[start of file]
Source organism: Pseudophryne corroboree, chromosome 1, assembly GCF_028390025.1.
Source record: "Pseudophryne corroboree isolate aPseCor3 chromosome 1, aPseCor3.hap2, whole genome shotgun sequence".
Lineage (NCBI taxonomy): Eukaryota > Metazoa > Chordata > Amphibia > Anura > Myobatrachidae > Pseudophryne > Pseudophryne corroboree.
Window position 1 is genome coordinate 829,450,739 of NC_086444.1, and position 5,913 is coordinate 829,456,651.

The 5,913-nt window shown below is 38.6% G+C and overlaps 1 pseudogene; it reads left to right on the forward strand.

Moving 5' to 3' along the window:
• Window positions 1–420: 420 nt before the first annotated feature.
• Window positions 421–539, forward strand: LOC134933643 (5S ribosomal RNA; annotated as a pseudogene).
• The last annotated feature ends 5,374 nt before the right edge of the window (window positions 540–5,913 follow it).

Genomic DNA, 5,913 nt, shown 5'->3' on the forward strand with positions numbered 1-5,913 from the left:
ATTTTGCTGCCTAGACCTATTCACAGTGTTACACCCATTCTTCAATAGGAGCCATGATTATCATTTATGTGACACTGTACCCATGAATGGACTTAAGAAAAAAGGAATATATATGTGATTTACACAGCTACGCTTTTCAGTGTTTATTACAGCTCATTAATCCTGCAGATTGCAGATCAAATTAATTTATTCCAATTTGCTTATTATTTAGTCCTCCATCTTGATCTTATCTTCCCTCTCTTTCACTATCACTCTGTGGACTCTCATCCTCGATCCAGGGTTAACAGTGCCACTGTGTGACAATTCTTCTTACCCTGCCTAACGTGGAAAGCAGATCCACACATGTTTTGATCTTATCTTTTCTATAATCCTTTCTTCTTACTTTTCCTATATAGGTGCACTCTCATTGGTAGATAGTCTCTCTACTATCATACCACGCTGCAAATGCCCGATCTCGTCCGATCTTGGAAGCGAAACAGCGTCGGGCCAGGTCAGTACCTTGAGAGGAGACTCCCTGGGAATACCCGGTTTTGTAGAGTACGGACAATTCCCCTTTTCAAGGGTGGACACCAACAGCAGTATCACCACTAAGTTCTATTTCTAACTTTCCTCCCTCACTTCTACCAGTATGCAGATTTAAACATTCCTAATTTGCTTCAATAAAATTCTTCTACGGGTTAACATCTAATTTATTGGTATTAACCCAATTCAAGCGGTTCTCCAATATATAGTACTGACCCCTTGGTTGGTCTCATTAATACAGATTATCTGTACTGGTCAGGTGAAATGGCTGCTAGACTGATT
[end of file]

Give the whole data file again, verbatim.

Source organism: Pseudophryne corroboree, chromosome 1, assembly GCF_028390025.1.
Source record: "Pseudophryne corroboree isolate aPseCor3 chromosome 1, aPseCor3.hap2, whole genome shotgun sequence".
Lineage (NCBI taxonomy): Eukaryota > Metazoa > Chordata > Amphibia > Anura > Myobatrachidae > Pseudophryne > Pseudophryne corroboree.
Window position 1 is genome coordinate 829,450,739 of NC_086444.1, and position 5,913 is coordinate 829,456,651.

The 5,913-nt window shown below is 38.6% G+C and overlaps 1 pseudogene; it reads left to right on the forward strand.

Moving 5' to 3' along the window:
• Window positions 1–420: 420 nt before the first annotated feature.
• Window positions 421–539, forward strand: LOC134933643 (5S ribosomal RNA; annotated as a pseudogene).
• The last annotated feature ends 5,374 nt before the right edge of the window (window positions 540–5,913 follow it).

Genomic DNA, 5,913 nt, shown 5'->3' on the forward strand with positions numbered 1-5,913 from the left:
ATTTTGCTGCCTAGACCTATTCACAGTGTTACACCCATTCTTCAATAGGAGCCATGATTATCATTTATGTGACACTGTACCCATGAATGGACTTAAGAAAAAAGGAATATATATGTGATTTACACAGCTACGCTTTTCAGTGTTTATTACAGCTCATTAATCCTGCAGATTGCAGATCAAATTAATTTATTCCAATTTGCTTATTATTTAGTCCTCCATCTTGATCTTATCTTCCCTCTCTTTCACTATCACTCTGTGGACTCTCATCCTCGATCCAGGGTTAACAGTGCCACTGTGTGACAATTCTTCTTACCCTGCCTAACGTGGAAAGCAGATCCACACATGTTTTGATCTTATCTTTTCTATAATCCTTTCTTCTTACTTTTCCTATATAGGTGCACTCTCATTGGTAGATAGTCTCTCTACTATCATACCACGCTGCAAATGCCCGATCTCGTCCGATCTTGGAAGCGAAACAGCGTCGGGCCAGGTCAGTACCTTGAGAGGAGACTCCCTGGGAATACCCGGTTTTGTAGAGTACGGACAATTCCCCTTTTCAAGGGTGGACACCAACAGCAGTATCACCACTAAGTTCTATTTCTAACTTTCCTCCCTCACTTCTACCAGTATGCAGATTTAAACATTCCTAATTTGCTTCAATAAAATTCTTCTACGGGTTAACATCTAATTTATTGGTATTAACCCAATTCAAGCGGTTCTCCAATATATAGTACTGACCCCTTGGTTGGTCTCATTAATACAGATTATCTGTACTGGTCAGGTGAAATGGCTGCTAGACTGATT